• Providing Targeted Support. Teachers noticed that implementing fluency instruction provided insight into students’ specific needs. Some students clearly needed support with phrasing, expression, and vocabulary. In other cases, fluency practice uncovered deeper decoding gaps. Instead of comments such as “This student struggles to read,” I heard teachers remark, “This student needs support with words that have a long a” or “This student struggles with words that have the th digraph” in our planning meetings. From there, teachers could plan supports based on their students’ needs. Sometimes this support took the form of traditional small-group instruction. Yet teachers found that having knowledge of specific gaps allowed them to provide better in-the-moment support, such as highlighting those tricky th digraphs while reading in class.  

Some Practical Approaches to Fluency

When I observed teachers earlier this school year, I noticed they often skipped fluency instruction to save time. After our team committed to implementing fluency instruction for as few as five minutes a day, we witnessed the positive impact on students’ comprehension and confidence—a worthwhile investment. 

Here are ways our team maximized fluency practice, ordered from the lowest to the highest time investment. As you plan for the upcoming school year, perhaps you can try these too!

  1. Prepare with fluency in mind. Carefully read lessons and highlight fluency instruction. To introduce or practice fluency, prioritize the repeated readings and performance opportunities often included in lessons.
  2. Adjust instruction. Adjust fluency practice to offer more support. For example, form a small group needing additional fluency support to conduct an Echo Reading instead of a Partner Reading.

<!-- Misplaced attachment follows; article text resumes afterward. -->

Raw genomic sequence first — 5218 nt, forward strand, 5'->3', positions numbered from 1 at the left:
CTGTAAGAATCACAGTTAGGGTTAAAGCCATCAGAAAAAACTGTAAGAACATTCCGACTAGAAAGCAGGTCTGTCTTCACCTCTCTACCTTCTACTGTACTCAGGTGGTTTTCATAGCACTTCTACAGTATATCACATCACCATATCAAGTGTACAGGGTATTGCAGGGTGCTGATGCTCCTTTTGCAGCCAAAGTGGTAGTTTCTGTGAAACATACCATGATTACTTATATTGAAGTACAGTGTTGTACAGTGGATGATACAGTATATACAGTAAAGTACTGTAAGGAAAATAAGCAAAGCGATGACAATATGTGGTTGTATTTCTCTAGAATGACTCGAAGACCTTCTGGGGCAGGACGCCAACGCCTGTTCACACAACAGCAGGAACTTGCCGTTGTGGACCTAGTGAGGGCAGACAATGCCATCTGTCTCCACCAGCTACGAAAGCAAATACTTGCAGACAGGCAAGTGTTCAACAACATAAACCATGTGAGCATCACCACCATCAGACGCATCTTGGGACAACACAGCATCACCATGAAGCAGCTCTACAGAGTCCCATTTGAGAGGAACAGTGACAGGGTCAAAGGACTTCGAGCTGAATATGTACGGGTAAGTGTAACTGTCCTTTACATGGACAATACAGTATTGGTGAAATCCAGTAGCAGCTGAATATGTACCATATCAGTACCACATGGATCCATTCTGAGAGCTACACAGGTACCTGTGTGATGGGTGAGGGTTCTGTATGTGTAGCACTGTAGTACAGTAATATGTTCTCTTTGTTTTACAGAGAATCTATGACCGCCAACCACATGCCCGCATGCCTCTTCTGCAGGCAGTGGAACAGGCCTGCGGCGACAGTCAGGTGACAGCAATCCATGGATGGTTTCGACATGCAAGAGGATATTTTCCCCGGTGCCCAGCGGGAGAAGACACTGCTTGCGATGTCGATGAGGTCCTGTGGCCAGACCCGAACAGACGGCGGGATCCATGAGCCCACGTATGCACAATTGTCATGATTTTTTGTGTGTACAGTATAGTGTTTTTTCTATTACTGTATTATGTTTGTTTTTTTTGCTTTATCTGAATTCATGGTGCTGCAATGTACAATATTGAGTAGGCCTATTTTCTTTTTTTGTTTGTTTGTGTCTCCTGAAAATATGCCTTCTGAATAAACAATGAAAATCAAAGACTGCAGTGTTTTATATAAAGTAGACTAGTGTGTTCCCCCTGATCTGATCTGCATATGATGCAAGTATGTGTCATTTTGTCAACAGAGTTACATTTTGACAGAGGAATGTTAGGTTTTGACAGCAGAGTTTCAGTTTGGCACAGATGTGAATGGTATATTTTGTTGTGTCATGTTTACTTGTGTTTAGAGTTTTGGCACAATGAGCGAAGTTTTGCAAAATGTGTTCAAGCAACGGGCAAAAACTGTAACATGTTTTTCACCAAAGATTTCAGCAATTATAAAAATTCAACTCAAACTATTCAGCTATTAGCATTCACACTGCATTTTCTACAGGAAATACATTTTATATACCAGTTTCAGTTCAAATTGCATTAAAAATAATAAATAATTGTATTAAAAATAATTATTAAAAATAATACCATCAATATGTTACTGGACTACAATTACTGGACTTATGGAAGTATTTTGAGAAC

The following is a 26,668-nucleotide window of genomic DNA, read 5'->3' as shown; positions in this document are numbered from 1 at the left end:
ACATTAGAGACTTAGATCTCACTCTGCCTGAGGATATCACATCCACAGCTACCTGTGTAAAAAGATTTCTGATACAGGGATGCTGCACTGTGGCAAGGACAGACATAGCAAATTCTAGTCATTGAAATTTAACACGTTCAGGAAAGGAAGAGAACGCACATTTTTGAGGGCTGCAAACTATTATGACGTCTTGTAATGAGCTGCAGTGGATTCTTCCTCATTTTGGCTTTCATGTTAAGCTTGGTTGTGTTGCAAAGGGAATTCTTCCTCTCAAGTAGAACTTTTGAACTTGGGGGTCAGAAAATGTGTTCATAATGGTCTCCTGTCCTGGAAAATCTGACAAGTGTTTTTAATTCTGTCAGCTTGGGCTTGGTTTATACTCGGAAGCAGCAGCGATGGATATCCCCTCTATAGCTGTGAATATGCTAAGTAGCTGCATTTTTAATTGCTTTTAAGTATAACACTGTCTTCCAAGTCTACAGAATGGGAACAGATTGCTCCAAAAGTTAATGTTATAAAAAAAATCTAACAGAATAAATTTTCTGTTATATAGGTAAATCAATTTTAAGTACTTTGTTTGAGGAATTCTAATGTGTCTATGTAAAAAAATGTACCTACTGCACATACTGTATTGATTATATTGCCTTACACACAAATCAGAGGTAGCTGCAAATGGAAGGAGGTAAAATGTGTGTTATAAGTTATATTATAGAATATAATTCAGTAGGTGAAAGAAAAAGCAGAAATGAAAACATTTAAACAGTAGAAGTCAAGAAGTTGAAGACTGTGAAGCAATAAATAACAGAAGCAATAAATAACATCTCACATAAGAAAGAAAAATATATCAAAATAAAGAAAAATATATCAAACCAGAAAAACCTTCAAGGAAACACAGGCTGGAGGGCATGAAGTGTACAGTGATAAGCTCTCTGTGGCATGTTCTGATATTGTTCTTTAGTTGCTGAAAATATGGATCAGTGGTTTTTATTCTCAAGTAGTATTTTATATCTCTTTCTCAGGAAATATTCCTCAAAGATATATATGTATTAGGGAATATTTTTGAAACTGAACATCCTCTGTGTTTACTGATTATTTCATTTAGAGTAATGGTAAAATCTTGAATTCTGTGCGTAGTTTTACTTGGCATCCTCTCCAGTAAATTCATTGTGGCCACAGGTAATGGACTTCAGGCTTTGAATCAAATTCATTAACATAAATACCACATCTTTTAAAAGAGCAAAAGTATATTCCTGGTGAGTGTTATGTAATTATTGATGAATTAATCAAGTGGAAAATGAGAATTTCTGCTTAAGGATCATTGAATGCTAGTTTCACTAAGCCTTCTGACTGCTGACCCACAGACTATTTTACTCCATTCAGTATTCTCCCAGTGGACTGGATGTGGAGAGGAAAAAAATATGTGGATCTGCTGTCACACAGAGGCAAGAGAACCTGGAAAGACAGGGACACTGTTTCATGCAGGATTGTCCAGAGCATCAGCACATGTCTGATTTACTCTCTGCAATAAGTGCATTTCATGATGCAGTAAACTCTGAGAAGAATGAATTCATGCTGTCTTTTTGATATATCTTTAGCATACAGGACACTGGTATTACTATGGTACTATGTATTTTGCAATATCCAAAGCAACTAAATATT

3. Maximize time for English language development. Incorporate fluency passage practice into time set aside for English language development. The Multilingual Learner Resources for grades K–5 and Prologue for grades 6–8 include opportunities and protocols for practicing fluency.
  4. Bring practice into instruction. Instead of assigning fluency passages as homework, use five minutes of class time daily to practice fluency. Elementary teachers may have more flexible schedules for fluency practice, while middle school teachers might consider adding this time to homeroom, study hall, or intervention blocks.  
  5. Incorporate technology. Facilitate fluency practice by using technology tools such as Flipgrid, Vocaroo, and Microsoft Teams Reading Progress.
  6. Monitor students’ fluency progress. Schedule fluency conferences with your students to listen to each student read aloud, set fluency goals, and reflect on their progress. The Focus on Fluency professional learning session teaches educators how to coach students on fluency and respond to common dysfluency challenges.


Reading, like many activities, is a complex skill. Older students who think reading should come easily can grow discouraged when they read dysfluently or miss key ideas in a text. Creating space for fluency instruction in your classroom can help students improve their fluency, comprehension, and confidence. As you prepare for the school year, I encourage you to try new approaches to fluency instruction.  

Continue Learning

These Melissa & Lori Love Literacy podcast episodes continue the deep dive into fluency practice:


Works Cited

Rasinski, Timothy. “Why Reading Fluency Should Be Hot!” The Reading Teacher, vol. 65, no. 8, 2012, pp. 516–522. 

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Topics: Featured Reading Fluency Middle School